Taylour hails from a small town on the shores of Lake Huron in Northeast Michigan. She grew up climbing trees, stargazing, and traveling the state for figure skating competitions. Taylour’s interest in working with Tribal Nations stems from listening to her grandmother’s stories about her own work with the Lac La Ronge Indian Band in Grandmother’s Bay, Saskatchewan.
As an undergraduate, Taylour earned a degree in Anthropological Archaeology with a minor in Creative Writing. Conscious of the racist foundations of the field, Taylour was particularly interested in collaborative archaeology, which brings living communities into the academic study of their own histories. She spent a summer at the Eastern Pequot Tribal Nation in Connecticut, working in an archaeological field school conducted in collaboration with the University of Massachusetts – Boston. Eastern Pequot citizens participated in the field school, which also incorporated cultural practices and values into the field work.
After a semester abroad in Uppsala, Sweden, Taylour began working as a student intern at the University of Michigan Museum of Anthropological Archaeology, assisting with Native American Graves Protection and Repatriation Act (NAGPRA) compliance. She continued this work for three years after graduation. During that time, Taylour met many representatives of Michigan’s Tribal Nations and participated in cultural and reburial ceremonies at their invitation. She cherishes these memories and considers these opportunities and her NAGPRA work to be a great honor.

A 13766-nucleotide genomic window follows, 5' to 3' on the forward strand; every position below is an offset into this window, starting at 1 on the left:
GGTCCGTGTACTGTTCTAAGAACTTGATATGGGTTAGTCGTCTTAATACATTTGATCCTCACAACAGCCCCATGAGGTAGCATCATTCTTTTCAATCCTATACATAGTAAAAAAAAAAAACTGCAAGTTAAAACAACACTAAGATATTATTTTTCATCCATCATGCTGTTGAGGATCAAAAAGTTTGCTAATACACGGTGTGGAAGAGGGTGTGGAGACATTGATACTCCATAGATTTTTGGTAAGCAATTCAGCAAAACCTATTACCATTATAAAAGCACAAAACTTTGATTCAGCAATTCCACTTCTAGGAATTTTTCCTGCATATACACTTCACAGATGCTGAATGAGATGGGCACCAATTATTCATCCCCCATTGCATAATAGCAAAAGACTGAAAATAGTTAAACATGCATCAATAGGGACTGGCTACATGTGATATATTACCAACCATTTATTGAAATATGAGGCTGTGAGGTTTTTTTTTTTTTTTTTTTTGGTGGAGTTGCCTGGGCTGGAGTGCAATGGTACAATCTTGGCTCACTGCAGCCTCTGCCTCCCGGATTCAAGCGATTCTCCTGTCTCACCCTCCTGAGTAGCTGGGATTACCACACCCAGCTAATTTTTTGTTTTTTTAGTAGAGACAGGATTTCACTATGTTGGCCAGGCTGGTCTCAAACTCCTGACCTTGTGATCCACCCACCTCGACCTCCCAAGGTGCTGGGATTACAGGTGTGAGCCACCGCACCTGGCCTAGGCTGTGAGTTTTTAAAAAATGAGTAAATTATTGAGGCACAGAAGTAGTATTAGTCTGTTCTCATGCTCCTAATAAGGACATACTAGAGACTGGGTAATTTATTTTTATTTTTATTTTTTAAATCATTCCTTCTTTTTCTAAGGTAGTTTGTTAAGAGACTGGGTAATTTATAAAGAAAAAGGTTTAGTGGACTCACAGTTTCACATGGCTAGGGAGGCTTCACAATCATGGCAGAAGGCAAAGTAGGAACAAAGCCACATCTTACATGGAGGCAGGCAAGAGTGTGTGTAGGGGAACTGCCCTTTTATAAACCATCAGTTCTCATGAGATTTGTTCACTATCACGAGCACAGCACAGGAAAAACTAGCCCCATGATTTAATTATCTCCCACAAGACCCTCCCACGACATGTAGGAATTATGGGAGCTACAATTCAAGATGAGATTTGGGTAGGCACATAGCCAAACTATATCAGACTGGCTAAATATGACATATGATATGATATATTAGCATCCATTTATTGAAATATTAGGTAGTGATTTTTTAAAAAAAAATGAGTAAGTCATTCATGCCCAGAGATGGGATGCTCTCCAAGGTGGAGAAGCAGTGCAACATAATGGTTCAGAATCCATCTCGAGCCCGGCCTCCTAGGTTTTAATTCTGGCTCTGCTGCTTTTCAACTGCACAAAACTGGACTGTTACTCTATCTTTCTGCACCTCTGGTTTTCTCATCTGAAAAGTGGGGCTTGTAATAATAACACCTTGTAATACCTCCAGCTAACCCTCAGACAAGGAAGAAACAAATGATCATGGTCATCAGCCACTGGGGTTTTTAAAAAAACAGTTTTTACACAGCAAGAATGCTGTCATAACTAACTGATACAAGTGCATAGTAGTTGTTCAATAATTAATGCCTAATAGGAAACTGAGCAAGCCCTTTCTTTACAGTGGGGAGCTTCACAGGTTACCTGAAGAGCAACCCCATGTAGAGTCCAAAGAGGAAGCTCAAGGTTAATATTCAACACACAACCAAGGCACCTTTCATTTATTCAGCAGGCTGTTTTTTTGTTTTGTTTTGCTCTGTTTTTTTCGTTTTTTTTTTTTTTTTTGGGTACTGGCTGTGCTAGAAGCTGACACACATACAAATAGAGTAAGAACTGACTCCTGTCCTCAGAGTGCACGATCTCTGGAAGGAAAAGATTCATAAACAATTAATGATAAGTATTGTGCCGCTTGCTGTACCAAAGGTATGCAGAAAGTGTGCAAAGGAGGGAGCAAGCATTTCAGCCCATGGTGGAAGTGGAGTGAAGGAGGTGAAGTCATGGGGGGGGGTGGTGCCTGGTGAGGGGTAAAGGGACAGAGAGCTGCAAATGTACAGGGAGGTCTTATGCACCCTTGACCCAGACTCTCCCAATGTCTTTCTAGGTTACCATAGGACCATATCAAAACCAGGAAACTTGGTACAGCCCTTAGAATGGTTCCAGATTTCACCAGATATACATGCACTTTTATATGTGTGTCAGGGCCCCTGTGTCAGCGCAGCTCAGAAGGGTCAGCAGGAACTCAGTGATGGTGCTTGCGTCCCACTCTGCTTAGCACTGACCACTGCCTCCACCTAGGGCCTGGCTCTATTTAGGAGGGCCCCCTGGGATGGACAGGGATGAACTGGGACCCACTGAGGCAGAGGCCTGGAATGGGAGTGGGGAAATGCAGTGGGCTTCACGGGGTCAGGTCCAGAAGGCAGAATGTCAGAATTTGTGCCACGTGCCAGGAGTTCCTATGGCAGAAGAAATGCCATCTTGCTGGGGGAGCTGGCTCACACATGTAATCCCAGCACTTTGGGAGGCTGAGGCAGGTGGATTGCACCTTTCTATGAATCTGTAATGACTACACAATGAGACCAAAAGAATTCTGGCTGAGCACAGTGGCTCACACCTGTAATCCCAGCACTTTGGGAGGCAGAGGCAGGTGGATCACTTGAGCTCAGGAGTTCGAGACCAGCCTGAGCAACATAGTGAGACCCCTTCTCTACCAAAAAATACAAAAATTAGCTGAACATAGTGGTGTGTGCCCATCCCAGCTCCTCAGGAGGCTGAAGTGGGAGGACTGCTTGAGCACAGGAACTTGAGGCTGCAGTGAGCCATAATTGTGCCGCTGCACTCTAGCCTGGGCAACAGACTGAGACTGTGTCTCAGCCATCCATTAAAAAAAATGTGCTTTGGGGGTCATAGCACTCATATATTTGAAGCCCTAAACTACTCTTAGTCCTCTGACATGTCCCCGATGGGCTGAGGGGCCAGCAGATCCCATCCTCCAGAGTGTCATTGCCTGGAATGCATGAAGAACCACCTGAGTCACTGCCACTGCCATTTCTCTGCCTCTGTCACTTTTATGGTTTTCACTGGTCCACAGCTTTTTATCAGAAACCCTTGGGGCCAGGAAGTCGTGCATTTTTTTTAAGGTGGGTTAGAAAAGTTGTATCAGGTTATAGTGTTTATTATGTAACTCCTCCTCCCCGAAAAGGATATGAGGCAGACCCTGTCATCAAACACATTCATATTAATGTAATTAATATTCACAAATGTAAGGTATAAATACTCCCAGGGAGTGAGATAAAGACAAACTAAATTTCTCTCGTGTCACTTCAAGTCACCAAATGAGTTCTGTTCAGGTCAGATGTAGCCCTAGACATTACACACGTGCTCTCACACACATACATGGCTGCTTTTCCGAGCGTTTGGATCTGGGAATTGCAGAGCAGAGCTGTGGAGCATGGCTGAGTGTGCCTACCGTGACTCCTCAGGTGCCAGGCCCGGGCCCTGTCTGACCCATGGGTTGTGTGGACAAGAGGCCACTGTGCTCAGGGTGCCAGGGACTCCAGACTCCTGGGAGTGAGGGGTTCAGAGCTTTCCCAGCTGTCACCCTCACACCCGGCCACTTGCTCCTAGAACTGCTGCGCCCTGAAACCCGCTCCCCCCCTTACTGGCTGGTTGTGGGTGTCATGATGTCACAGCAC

Throughout law school, Taylour was an active member of the Native American Law Students Association (NALSA), serving as Co-President in her second year. She worked with her colleagues to successfully campaign for an expanded Native American curricula and faculty and to nearly triple the size of the student organization.
Taylour also worked for the Navajo Nation Department of Justice as part of an alternative spring break program, served as a summer law clerk for the Hon. Allie Greenleaf Maldonado, Chief Judge of the Little Traverse Bay Bands of Odawa Indians Tribal Court, and conducted research for Professor Matthew L.M. Fletcher. Taylour was a teaching assistant and mentor for legal writing students, worked as an editor and advocate with the Michigan Journal of Race & Law, and strove to free the wrongfully convicted with the Michigan Innocence Clinic.
Taylour joined Hobbs Straus in August 2021. She considers it an honor and privilege to continue her work for Tribal Nations in the legal sphere. She is passionate about advocating for Tribal sovereignty in all aspects of life and is especially focused on removing the systemic, structural barriers standing in the way.
Today, Taylour still enjoys figure skating and stargazing, although she no longer climbs as many trees. She also loves reading, dancing, and comedy.
University of Michigan Law School, J.D. 2021
University of Michigan, B.A. 2015
District of Columbia
Native American Bar Association of DC